Another Year Too Many For Oakton Pool


A page one story in this week’s Park Ridge Journal asks: “Will This Be Last Year For Oakton Pool?”

More than two years ago, in our post titled “The Old Oakton Bucket” (10/16/07), we called for that year to be the “last year” for Oakton.  We criticized the Park Board and Staff for not having the gumption to close it down, or the ability to come up with any ideas for operating that pool in a way that eliminated, or at least reduced, the $75,000 operating loss it was booking back then.

The Journal story reports that last year the District’s five pools (including the indoor “lap” pool at the Community Center which was built both too short and too narrow to even host a swim meet) lost more than $135,000, with Oakton alone accounting for $95,000 of that unhappy total. 

Oakton’s 2009 attendance [pdf] was only about 17% higher than South Park’s wading/”baby” pool – despite being the District’s only Olympic-sized lap pool, with a capacity more than 6 times that of South Park’s.

Fortunately, new Park District director Ray Ochromowicz appears to understand that the taxpayers shouldn’t have to swallow $95K of red ink annually just to cater to the nostalgia of a relative handful of Oakton/swimming fanatics.  He noted that “[t]here is enough water in Park Ridge to make up for the loss [of Oakton]” – and we don’t think he was referring to our flooding problems.

Better yet, the Journal article reports that “most…[Park District commissioners] said they were ready to make a final decision on the pool’s future soon.”  Unfortunately, it doesn’t sound like they will have the guts to turn “soon” into 2010, so District taxpayers can expect to see another $95K disappear down the drain.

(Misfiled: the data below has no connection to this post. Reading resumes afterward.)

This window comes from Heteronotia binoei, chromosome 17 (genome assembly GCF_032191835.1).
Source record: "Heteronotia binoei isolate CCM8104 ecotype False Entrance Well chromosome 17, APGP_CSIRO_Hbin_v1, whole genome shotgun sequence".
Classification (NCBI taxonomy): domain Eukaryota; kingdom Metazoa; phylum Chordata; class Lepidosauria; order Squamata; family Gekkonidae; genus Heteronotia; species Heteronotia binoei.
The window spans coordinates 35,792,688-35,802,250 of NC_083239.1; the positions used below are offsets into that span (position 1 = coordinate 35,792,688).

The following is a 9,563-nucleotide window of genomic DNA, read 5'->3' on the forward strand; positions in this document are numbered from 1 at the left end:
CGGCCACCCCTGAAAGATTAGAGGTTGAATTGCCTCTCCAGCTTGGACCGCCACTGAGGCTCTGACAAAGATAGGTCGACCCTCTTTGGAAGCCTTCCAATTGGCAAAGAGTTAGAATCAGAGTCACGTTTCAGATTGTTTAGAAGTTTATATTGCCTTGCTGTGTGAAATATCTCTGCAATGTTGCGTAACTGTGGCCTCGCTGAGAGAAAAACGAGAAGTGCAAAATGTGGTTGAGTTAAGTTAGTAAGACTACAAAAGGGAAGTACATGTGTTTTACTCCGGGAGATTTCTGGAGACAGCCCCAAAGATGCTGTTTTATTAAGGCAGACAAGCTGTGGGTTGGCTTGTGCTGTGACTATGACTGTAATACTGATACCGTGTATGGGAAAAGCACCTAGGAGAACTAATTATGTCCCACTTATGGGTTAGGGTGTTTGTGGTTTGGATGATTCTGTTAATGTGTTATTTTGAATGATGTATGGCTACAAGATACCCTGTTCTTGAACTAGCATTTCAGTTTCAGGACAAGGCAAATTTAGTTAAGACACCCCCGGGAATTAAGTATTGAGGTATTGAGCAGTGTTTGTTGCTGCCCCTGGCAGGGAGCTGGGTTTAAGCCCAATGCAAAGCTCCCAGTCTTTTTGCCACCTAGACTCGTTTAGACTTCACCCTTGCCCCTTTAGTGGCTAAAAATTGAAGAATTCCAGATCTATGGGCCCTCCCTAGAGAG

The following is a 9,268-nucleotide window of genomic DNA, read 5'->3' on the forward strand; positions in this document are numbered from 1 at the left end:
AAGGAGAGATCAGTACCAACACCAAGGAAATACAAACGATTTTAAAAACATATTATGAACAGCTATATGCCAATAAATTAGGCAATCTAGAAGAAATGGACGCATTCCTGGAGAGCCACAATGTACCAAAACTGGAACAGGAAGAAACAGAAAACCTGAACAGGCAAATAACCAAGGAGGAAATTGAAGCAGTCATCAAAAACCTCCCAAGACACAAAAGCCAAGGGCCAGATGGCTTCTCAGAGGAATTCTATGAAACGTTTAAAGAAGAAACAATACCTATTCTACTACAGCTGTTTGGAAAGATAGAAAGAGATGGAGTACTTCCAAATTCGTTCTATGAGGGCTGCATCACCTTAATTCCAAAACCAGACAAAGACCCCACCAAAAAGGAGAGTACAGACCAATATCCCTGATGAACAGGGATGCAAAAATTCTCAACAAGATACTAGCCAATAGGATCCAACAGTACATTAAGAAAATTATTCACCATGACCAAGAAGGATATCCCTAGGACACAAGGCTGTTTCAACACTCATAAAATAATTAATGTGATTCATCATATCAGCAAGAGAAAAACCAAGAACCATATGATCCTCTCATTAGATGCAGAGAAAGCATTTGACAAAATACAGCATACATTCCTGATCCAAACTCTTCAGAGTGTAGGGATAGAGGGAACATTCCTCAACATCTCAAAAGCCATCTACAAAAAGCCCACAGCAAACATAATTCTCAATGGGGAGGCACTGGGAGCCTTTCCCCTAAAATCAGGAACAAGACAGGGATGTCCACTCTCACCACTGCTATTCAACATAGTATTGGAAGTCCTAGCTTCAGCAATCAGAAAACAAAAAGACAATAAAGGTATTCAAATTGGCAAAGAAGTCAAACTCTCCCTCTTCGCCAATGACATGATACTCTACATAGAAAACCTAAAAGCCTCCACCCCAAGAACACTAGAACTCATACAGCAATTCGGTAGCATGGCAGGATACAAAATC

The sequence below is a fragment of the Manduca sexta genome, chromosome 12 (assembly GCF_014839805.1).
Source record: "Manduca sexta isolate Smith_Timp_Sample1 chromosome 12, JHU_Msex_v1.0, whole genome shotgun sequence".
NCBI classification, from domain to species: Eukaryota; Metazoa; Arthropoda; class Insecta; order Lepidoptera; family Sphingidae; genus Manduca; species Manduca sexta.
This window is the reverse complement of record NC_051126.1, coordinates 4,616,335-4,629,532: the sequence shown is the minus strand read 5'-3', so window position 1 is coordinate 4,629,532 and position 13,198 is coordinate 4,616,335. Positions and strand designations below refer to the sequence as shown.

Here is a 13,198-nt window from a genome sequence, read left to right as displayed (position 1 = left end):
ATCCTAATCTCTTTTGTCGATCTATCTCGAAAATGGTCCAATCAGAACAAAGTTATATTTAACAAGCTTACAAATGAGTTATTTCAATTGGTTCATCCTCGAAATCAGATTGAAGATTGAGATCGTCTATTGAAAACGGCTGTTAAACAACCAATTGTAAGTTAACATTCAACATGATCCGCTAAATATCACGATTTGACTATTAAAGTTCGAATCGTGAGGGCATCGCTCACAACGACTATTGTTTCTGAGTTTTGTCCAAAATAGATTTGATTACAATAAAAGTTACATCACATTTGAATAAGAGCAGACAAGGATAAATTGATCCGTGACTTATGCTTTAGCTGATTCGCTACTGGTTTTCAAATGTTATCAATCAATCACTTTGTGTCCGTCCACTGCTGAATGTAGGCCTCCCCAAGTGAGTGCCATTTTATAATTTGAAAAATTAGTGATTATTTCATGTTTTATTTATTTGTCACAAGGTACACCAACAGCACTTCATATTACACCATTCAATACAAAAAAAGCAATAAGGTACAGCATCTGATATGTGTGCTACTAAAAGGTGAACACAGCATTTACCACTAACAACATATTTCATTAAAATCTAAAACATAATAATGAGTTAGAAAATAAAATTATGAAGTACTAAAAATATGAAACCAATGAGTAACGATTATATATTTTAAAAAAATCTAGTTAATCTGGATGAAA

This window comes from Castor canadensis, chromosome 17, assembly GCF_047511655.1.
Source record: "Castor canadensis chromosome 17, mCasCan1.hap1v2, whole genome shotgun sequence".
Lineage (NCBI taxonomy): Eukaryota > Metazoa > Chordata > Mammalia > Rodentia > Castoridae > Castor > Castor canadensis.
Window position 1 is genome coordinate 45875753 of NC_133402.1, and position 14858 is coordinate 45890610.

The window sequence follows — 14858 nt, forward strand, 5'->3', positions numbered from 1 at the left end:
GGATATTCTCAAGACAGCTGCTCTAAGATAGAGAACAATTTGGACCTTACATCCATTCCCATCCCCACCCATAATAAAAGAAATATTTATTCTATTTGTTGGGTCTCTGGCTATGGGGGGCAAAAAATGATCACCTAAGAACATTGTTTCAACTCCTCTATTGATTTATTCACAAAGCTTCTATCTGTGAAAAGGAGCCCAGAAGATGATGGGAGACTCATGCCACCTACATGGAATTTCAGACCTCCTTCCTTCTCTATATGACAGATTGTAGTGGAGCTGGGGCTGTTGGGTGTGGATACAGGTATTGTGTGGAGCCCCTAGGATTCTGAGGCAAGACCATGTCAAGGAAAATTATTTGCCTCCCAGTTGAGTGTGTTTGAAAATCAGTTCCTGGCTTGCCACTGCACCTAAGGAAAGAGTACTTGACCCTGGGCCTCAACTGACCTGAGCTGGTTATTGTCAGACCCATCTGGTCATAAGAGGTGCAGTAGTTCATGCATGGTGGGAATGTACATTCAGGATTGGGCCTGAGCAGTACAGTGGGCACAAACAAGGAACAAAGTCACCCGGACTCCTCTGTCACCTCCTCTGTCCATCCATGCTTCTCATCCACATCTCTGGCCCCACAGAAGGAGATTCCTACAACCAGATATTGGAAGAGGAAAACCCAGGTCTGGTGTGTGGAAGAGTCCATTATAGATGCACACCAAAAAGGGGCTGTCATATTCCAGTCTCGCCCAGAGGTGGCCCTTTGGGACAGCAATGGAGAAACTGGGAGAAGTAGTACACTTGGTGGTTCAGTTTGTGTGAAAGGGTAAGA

But old attitudes and inertia die hard, which is why the sound of push-back was heard from Commissioners Mary Wynn Ryan and David [identified as “Steve” in the Journal story] Herman, in the guise of concern about where the District’s summer campers will swim if Oakton doesn’t open this year.

Deep-six the hand-wringing, Commissioners.  If you won’t close Oakton because of the campers, the simple solution is to roll all the costs of keeping Oakton open another summer into the cost of the camps.  After all, the District brags about the “fantastic price” of those camps, which range “from $4.28 per hour to $6.08 per hour.” 

So tacking enough extra onto those hourly rates to cover the entire cost of giving all those campers one more chance at the Oakton experience might be the revenue-generating idea that the District just couldn’t quite come up with on its own. 

That way, at least the taxpayers wouldn’t get stuck subsidizing another summer of other people’s child care.